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HIV Medicines Can Help You Control the HIV Virus

While there is currently no cure for HIV or AIDS, HIV medicines can help control HIV infection, which can help protect your immune system and reduce the risk of serious infections. Always practice safer sex and use condoms to lower the chance of sexual contact with body fluids. To find out which HIV medicines might be right for you, talk to a healthcare provider.

HIV medicines can help in two ways

  • Lower the viral load (the amount of virus in the blood). HIV medicines can help people living with HIV achieve an undetectable viral load, meaning the amount of virus in the blood is so low that it can’t be measured by a test. Being undetectable does not mean that the virus is gone.
  • Raise the CD4 T-cell count (the number of cells that fight infections in the body). Reducing the HIV-1 viral load can help raise your CD4 T-cell number, which can help make your immune system stronger.

Take your HIV medicines exactly as directed

Get the most from your HIV treatment by taking your medicines exactly as your healthcare provider prescribes them. Your viral load can increase if you don’t take your HIV medicines as prescribed, if you miss doses, or if you stop treatment. This can also cause drug resistance, meaning that the virus changes in a way that makes some HIV treatments no longer effective.

Find out which HIV medicines might be right for you

Ask your healthcare provider about your options for treating HIV. Different HIV medicines are taken in a variety of ways:

  • In one or more daily pills
  • With or without meals
  • Once daily or more frequently

It is important to let your healthcare provider know if you have any other health conditions or if you are currently taking any other medicines, including prescription and over-the-counter medicines, vitamins, and herbal supplements. Your healthcare provider will prescribe an option that is right for you.

Get the conversation about your health goals started with your doctor.


What is BIKTARVY®?

BIKTARVY is a complete, 1-pill, once-a-day prescription medicine used to treat HIV-1 in adults and children who weigh at least 55 pounds. It can either be used in people who have never taken HIV-1 medicines before, or people who are replacing their current HIV-1 medicines and whose healthcare provider determines they meet certain requirements.

BIKTARVY does not cure HIV-1 or AIDS. HIV-1 is the virus that causes AIDS.


What is the most important information I should know about BIKTARVY?

BIKTARVY may cause serious side effects:

  • Worsening of hepatitis B (HBV) infection. Your healthcare provider will test you for HBV. If you have both HIV-1 and HBV and stop taking BIKTARVY, your HBV may suddenly get worse. Do not stop taking BIKTARVY without first talking to your healthcare provider, as they will need to monitor your health, and may give you HBV medicine.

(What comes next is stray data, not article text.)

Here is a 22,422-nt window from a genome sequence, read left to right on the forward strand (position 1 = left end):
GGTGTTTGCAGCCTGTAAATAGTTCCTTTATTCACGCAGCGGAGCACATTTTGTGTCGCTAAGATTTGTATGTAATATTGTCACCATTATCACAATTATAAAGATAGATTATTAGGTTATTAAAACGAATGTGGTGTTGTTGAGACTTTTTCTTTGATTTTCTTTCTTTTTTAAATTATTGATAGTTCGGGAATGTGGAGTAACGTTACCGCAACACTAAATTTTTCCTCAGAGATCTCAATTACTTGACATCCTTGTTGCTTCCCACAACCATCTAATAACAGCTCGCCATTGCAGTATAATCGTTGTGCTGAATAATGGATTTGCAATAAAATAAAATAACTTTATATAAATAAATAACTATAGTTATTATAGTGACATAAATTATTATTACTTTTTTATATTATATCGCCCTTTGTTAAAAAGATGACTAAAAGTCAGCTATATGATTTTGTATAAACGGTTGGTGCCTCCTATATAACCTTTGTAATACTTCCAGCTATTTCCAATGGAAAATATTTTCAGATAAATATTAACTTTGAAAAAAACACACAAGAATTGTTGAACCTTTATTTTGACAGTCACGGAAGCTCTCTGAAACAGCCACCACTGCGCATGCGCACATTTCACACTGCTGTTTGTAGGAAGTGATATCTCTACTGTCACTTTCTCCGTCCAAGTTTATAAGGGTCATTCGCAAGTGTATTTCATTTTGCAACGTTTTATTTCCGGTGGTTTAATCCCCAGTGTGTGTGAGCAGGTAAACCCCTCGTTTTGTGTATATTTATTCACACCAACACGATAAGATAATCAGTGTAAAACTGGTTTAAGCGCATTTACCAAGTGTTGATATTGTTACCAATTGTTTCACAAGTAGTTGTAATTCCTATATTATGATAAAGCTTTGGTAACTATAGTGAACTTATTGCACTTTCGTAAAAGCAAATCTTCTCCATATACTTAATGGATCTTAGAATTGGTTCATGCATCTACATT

Who should not take BIKTARVY?

Do not take BIKTARVY if you take:

  • dofetilide
  • rifampin
  • any other medicines to treat HIV-1

What are the other possible side effects of BIKTARVY?

Serious side effects of BIKTARVY may also include:

  • Changes in your immune system. Your immune system may get stronger and begin to fight infections that may have been hidden in your body. Tell your healthcare provider if you have any new symptoms after you start taking BIKTARVY.
  • Kidney problems, including kidney failure. Your healthcare provider should do blood and urine tests to check your kidneys. If you develop new or worse kidney problems, they may tell you to stop taking BIKTARVY.
  • Too much lactic acid in your blood (lactic acidosis), which is a serious but rare medical emergency that can lead to death. Tell your healthcare provider right away if you get these symptoms: weakness or being more tired than usual, unusual muscle pain, being short of breath or fast breathing, stomach pain with nausea and vomiting, cold or blue hands and feet, feel dizzy or lightheaded, or a fast or abnormal heartbeat.
  • Severe liver problems, which in rare cases can lead to death. Tell your healthcare provider right away if you get these symptoms: skin or the white part of your eyes turns yellow, dark “tea-colored” urine, light-colored stools, loss of appetite for several days or longer, nausea, or stomach-area pain.

The most common side effects of BIKTARVY in clinical studies were diarrhea (6%), nausea (6%), and headache (5%). Tell your healthcare provider if you have any side effects that bother you or don’t go away.

What should I tell my healthcare provider before taking BIKTARVY?

  • All your health problems. Be sure to tell your healthcare provider if you have or have had any kidney or liver problems, including hepatitis virus infection.
  • All the medicines you take, including prescription and over-the-counter medicines, antacids, laxatives, vitamins, and herbal supplements. BIKTARVY and other medicines may affect each other. Keep a list of all your medicines and show it to your healthcare provider and pharmacist, and ask if it is safe to take BIKTARVY with all of your other medicines.
  • If you are pregnant or plan to become pregnant. It is not known if BIKTARVY can harm your unborn baby. Tell your healthcare provider if you become pregnant while taking BIKTARVY.
  • If you are breastfeeding (nursing) or plan to breastfeed. Do not breastfeed. HIV-1 can be passed to the baby in breast milk.

You are encouraged to report negative side effects of prescription drugs to the FDA. Visit www.fda.gov/medwatch or call ‍1‑800‑FDA‑10881‑800‑FDA‑1088.

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